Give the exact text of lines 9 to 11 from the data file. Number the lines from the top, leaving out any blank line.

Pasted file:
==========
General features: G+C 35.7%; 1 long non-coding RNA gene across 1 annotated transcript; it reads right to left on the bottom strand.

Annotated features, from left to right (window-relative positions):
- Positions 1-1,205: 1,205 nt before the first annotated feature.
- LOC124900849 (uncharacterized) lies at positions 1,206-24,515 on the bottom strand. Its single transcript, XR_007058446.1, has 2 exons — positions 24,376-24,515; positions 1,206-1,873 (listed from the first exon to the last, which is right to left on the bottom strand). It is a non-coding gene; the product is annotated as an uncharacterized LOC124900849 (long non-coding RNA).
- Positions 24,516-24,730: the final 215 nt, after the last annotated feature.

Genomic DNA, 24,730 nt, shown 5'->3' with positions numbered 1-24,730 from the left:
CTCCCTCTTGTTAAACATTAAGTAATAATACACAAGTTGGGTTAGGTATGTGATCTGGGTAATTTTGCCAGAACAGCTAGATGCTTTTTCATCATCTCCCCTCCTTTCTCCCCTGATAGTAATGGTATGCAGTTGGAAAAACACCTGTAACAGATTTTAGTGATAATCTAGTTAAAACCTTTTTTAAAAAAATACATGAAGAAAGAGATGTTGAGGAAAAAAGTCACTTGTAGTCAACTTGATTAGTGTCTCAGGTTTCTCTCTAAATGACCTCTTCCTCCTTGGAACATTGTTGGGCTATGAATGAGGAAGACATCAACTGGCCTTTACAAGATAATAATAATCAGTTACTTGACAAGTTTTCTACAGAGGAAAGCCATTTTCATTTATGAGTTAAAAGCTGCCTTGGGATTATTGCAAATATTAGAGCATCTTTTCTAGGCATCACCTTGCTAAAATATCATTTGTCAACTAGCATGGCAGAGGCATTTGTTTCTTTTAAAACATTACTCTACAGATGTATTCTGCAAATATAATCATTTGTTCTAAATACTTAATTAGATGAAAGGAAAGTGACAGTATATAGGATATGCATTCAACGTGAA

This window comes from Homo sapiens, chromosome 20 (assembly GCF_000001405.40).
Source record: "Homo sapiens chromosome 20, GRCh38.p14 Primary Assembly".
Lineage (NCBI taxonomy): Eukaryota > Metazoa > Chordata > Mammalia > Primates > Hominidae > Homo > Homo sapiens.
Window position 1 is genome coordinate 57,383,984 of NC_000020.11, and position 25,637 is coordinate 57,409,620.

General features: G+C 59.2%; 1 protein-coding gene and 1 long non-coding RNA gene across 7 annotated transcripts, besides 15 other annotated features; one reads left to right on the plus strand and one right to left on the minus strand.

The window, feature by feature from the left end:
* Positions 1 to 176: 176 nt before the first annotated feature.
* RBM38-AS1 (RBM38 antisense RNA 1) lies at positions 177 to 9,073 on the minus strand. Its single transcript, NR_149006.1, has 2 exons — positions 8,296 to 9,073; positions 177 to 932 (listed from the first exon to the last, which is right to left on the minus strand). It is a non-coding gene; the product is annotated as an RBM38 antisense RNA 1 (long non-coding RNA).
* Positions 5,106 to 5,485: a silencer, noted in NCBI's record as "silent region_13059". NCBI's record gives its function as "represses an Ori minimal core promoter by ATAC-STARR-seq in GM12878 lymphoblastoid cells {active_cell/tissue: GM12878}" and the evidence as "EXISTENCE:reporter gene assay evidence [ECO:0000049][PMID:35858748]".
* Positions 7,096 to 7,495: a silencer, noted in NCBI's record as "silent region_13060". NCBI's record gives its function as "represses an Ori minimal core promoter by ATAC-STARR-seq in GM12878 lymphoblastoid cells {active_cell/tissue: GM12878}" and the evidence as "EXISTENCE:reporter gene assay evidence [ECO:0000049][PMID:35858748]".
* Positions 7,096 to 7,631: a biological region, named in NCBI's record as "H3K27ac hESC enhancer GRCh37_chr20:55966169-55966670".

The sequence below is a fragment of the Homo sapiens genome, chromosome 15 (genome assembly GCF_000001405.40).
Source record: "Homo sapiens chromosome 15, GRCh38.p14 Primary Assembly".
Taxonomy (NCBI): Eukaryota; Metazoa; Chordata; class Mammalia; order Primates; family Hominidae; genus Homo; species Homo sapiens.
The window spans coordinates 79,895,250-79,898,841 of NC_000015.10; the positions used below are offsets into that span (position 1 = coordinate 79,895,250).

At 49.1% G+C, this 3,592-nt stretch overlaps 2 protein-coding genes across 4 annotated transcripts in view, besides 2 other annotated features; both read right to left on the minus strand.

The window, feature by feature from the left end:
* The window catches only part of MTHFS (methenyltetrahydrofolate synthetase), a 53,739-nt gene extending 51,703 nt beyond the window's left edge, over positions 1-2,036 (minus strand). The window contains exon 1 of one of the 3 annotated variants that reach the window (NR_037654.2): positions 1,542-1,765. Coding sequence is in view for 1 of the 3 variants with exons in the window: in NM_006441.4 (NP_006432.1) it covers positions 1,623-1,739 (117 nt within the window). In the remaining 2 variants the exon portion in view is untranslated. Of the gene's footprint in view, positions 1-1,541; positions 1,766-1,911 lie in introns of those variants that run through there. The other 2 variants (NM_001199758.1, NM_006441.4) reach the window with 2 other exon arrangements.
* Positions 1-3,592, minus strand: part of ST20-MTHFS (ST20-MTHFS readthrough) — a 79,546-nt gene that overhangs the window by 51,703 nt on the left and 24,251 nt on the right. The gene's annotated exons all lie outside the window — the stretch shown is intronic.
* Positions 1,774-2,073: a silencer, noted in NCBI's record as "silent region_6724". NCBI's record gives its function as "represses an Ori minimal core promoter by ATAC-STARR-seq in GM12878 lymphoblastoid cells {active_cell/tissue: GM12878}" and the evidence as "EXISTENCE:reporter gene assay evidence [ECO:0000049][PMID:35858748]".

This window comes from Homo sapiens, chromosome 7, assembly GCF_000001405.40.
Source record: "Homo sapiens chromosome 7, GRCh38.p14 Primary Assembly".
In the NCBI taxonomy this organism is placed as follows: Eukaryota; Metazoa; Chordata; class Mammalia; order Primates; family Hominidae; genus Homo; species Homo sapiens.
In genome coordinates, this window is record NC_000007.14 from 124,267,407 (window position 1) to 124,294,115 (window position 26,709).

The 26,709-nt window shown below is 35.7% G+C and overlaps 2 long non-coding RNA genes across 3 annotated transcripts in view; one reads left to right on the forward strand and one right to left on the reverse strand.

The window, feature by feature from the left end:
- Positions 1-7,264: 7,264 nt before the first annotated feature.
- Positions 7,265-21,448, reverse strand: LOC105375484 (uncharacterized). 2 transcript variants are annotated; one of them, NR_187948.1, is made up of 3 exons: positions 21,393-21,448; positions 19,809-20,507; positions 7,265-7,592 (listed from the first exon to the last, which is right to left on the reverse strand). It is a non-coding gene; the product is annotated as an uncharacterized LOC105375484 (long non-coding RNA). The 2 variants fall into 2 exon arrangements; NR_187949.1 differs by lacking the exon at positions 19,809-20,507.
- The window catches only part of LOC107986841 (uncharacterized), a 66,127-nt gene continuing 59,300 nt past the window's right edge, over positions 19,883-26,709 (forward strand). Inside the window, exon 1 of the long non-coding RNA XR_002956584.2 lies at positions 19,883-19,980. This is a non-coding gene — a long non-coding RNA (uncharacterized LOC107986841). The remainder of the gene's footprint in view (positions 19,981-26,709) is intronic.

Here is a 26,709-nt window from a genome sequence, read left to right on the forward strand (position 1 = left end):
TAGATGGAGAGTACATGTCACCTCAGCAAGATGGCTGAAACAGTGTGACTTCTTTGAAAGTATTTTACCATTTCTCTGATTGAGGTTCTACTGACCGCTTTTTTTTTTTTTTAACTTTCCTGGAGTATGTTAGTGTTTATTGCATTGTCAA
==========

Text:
Source record: "Homo sapiens chromosome 20, GRCh38.p14 Primary Assembly".
Lineage (NCBI taxonomy): Eukaryota > Metazoa > Chordata > Mammalia > Primates > Hominidae > Homo > Homo sapiens.
Window position 1 is genome coordinate 57,383,984 of NC_000020.11, and position 25,637 is coordinate 57,409,620.